A new working paper on the SSRN website has some interesting data on time preference cross-culturally. How Time Preferences Differ: Evidence from 45 Countries:

We present results from the first large-scale international survey on time discounting, conducted in 45 countries. Cross-country variation cannot simply be explained by economic variables such as interest or inflation rates. In particular, we find strong evidence for cultural differences, as measured by the Hofstede cultural dimensions. For example, large levels of Uncertainty Avoidance are associated with strong hyperbolic discounting. We also find relations between time preferences and risk preferences, like loss aversion. For instance, subjects with high loss aversion tend to show larger time discounting. Moreover, our analysis shows an impact of time preferences on the capability of technological innovations in a country and on environmental protection.

To get published in orthodox economics you need to do a lot of mathematical modeling, but I’m not too interested in that. Rather, let’s look at some of the descriptive results. The first two figures shows the percentage of participants who chose the $3800 option when they were asked to choose between $3400 this month or $3800 next month. The last figure has on the x-axis “time pace.” This is an overall-pace measure is calculated out of three measures: walking speed, postal speed, and clock accuracy.
timep1timep2timep3

Some of the text is very illuminating as to cross-cultural differences:

Even for the students from Princeton University, the percentage choosing the patient option is lower than the percentage of German students (80% vs. 89%). Actually some students from our Norway survey even complained that the question was ridiculous because everybody would choose to wait for one month given the high implicit interest rate.

Other results were not surprising:

This result suggests that although the wealth level (and hence a general level of a country’s economy) is crucial to stimulate innovation, the attitude towards future also plays an important role. For example, while 69% of Taiwanese participants prefer to wait in the one-month question, only 44% of our Italian students prefer to wait. The two countries have the same GDP per capita in 2007, but Taiwan scored much higher in the innovation factor than Italy (5.26 vs. 4.19). It is worthwhile to investigate further to what extent and under what mechanism a general attitude towards future is related to the innovation activity.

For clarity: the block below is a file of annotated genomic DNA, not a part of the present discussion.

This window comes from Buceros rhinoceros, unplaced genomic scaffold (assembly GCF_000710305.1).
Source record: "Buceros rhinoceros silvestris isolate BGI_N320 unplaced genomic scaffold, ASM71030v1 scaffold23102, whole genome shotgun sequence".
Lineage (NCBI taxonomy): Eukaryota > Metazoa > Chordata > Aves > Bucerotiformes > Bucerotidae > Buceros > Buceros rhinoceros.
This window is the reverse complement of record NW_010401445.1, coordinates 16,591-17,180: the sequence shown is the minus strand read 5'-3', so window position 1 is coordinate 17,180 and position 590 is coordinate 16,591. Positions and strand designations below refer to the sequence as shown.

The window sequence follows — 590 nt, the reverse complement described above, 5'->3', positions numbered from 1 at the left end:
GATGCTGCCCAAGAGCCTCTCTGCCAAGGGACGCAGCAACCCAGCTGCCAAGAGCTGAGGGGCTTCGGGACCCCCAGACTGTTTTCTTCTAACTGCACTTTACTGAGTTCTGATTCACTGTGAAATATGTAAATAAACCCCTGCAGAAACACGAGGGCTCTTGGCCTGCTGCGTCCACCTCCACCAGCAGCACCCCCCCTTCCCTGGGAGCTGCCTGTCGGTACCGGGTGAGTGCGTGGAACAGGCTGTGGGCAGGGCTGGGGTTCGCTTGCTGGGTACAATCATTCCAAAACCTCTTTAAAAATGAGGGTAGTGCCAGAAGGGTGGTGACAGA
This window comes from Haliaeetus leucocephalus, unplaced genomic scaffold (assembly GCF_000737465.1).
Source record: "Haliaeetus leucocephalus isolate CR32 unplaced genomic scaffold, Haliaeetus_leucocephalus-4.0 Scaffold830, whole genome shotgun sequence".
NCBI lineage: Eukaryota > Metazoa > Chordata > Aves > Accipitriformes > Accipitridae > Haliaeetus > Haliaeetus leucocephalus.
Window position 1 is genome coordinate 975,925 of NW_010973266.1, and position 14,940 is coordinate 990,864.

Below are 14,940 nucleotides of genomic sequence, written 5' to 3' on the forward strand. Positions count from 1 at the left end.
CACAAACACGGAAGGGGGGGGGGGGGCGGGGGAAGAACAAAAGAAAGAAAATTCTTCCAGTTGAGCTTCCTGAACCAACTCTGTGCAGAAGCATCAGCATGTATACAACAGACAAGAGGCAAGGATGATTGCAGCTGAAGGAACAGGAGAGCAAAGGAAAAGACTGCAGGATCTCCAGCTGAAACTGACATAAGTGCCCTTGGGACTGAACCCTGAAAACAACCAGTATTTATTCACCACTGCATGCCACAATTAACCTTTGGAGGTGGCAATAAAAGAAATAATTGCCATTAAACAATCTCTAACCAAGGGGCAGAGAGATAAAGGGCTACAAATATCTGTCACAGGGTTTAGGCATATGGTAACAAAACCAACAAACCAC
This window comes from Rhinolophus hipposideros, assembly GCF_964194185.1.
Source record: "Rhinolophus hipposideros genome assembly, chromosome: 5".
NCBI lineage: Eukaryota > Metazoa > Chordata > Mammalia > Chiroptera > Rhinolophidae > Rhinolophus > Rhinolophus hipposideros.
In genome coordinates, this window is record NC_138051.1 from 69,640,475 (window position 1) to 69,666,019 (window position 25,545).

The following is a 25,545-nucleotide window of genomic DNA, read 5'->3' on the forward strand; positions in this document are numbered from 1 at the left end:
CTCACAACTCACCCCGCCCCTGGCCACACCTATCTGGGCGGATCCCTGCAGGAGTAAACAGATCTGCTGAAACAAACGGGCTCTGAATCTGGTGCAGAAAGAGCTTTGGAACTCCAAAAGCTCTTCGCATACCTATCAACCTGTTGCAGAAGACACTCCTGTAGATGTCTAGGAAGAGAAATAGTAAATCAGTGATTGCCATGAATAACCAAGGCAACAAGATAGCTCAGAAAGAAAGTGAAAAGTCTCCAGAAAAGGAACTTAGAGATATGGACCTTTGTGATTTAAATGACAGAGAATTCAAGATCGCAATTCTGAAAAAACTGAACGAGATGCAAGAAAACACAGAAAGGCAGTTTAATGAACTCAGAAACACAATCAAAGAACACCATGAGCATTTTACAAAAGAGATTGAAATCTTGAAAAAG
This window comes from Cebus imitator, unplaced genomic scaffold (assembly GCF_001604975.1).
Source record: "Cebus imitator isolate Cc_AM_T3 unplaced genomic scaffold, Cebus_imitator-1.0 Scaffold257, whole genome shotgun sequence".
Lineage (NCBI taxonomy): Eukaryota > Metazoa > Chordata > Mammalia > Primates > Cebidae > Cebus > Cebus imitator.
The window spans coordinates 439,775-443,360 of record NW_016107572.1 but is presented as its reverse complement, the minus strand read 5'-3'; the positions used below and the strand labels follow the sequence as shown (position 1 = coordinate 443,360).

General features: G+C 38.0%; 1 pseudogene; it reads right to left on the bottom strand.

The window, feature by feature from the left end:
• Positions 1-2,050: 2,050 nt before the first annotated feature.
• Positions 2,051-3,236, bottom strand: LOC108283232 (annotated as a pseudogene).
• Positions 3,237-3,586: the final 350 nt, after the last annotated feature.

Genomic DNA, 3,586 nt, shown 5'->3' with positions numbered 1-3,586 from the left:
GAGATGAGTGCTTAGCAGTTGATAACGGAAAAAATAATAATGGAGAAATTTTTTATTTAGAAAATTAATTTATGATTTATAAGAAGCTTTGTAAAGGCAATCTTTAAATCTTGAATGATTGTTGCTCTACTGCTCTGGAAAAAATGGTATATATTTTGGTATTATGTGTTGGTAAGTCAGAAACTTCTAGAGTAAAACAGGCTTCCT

And yet some were (at least to me):

After controlling the macro-economic variables (GDP per capita, growth rate, inflation rate), participants from countries with higher degree of Individualism and Long Term Orientation are more likely to wait. In contrast, for the present bias and long-term discount factor, the country with higher Uncertainty Avoidance score tend to discount the next year more.

In other words, societies and individuals who were more individualistic tended to have low time preference (more future-time orientation). It would be interesting to further decouple confounding variables. I assume that more intelligent people are more individualistic as well, so that might be the source of the correlation.

I didn’t focus on the formal model too much here because this seems highly exploratory, and there were many non-significant results. But I think this paragraph is of some interest:

In summary, it seems that we need different models for waiting tendency and medium/long-term discount factor. The waiting tendency depends more on the fundamental economic variables such as the country’s wealth level, and on general attitudes in a society such as individualism and the mentality towards past and future. In comparison, the medium/long-term discount factor depends more on the dynamic factors such as growth rate, and the attitudes toward uncertainty.

June 17, 2010

Time & mind & tipping

Filed under: Behavioral Economics,Culture — Razib Khan @ 1:10 pm

I just got back from a European trip, and I have to say I did not miss tipping. I especially appreciated not having to do the song & dance typical of larger groups in sit-down restaurants in the USA where you figure out how much you’re going to tip on a communal basis, when everyone has different tipping set points and perceptions of service and such. The money is less of an issue than the extra wasted time at the end of a meal & drinks which are spent on the terms of calculation rather than more conventional conviviality. In fact now that I think about it way too much time in my life has been spent discussing the etiquette of tipping, often outside of a situation where people are going to have to tip imminently. I thought about this after seeing this post in The Atlantic on tipping. One correspondent observes: